National Trust of Guyana

Berbice Mounds

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Location: Upper Berbice 

Classification: Archaeological 

Period/ Year Built: 5,000 BCE 

Historical Background / Description: 

The mounds of Berbice dates back to 5,000 BCE when the Indigenous peoples of Guyana dwelled and cultivated the lands spreading from the Torani Canal along the Berbice River and across the savannahs. The Berbice Mounds were used mainly for agricultural purposes. The mounds found in this region are similar to those found in Suriname, Cayenne, Bolivia and the Amazon along the Xingu River. 

Primarily there are two types of mounds found in the Berbice region, long and round mounds. The long mounds were usually built in swampy areas and were used to form dams which had a canal on one side. These canals in the wet season were used to cultivate fish and in the dry season used to harvest them. Long mounds can be found near Fort Nassau and the Ituni River, an offshoot of the Berbice River. These mounds however are outnumbered by round mounds throughout the savannahs.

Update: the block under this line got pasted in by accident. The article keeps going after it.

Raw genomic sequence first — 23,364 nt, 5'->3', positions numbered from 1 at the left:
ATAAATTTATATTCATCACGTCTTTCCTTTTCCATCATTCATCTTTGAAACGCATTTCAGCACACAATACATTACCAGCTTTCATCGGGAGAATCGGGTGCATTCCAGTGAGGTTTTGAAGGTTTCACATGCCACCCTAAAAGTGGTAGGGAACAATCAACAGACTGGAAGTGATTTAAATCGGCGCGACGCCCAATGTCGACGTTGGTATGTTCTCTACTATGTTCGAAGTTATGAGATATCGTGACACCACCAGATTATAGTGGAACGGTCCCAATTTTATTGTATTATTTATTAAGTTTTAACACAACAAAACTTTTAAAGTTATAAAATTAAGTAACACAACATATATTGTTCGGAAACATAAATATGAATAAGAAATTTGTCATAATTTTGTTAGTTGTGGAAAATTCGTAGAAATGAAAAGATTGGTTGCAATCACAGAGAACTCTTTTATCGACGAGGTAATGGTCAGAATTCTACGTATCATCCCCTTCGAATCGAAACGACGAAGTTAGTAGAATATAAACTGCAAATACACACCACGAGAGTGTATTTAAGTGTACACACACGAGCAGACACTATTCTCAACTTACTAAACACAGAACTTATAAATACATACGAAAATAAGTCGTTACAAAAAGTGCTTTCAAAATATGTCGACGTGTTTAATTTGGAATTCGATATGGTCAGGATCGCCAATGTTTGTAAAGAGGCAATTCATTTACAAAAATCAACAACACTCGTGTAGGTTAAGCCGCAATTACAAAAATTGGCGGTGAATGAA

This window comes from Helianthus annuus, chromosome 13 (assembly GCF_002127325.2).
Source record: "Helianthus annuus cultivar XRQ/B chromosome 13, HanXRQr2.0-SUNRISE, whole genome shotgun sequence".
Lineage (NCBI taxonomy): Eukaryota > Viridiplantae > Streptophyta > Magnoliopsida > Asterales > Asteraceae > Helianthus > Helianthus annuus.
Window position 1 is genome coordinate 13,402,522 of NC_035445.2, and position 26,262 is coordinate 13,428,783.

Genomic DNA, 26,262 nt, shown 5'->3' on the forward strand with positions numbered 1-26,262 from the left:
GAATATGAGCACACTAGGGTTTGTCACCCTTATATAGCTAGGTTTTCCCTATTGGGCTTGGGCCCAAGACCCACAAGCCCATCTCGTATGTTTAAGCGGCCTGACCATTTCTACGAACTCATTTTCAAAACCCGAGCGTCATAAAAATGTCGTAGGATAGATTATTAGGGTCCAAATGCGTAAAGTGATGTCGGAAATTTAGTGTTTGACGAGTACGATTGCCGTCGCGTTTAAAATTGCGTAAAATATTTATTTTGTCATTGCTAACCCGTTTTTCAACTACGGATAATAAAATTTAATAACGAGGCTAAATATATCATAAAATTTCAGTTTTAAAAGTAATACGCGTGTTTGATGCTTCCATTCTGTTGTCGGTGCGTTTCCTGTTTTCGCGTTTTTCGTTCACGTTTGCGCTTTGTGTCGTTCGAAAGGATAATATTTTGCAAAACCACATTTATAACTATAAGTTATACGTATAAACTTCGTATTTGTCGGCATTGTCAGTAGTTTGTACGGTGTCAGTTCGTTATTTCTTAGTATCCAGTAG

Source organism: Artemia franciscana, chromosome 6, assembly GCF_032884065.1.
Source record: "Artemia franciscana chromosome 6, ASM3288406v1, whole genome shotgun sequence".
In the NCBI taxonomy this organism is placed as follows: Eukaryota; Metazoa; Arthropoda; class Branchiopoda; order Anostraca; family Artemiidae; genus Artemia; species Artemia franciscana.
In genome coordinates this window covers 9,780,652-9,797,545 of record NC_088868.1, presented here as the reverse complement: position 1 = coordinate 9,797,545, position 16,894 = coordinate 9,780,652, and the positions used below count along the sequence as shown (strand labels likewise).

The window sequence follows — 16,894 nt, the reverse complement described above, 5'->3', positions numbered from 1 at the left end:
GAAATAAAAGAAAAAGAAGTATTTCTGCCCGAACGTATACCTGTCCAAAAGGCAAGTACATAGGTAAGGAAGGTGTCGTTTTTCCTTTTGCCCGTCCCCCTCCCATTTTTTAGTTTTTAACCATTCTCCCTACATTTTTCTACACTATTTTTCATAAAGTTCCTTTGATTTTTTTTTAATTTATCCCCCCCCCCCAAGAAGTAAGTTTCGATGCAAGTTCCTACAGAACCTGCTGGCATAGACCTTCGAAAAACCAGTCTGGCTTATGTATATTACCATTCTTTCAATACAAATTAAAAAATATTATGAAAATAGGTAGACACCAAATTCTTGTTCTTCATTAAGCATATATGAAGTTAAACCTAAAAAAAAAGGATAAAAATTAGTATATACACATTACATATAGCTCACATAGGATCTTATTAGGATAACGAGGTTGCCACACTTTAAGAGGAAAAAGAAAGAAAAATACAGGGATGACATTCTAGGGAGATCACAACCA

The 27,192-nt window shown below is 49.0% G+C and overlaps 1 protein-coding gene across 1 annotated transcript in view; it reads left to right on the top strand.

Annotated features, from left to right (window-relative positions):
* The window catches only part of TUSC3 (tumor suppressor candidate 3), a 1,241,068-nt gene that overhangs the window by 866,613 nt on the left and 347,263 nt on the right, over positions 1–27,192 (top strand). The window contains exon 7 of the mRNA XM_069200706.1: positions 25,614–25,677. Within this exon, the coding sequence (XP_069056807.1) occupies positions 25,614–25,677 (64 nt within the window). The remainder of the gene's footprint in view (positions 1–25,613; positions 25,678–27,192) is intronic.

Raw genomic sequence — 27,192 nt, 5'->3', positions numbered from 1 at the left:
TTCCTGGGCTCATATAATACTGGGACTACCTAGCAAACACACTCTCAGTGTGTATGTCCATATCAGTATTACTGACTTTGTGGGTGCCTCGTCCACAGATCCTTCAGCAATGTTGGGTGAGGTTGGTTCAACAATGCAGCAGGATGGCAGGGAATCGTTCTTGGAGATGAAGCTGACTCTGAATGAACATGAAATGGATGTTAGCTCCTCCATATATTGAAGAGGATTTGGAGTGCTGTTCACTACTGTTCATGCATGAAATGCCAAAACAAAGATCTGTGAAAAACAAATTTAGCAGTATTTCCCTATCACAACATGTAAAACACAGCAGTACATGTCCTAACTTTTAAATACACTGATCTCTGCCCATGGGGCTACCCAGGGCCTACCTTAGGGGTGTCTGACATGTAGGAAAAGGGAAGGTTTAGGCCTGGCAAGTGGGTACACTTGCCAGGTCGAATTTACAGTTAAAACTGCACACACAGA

The round mounds are mostly found where there are sand reefs with palm creeks and where the area leans towards a creek. The mounds were built from fertile top soils that were excavated from nearby depressions, creeks or banks and were used to form a platform were vegetables were planted. Additional mounds are found in Hitia, along the Berbice River and various locations along the Upper Canje River district. Mounds can be found as far as the Corentyne River near the Suriname border. There is also a Mound a few metres (miles) upstream from the current Fort Nassau site.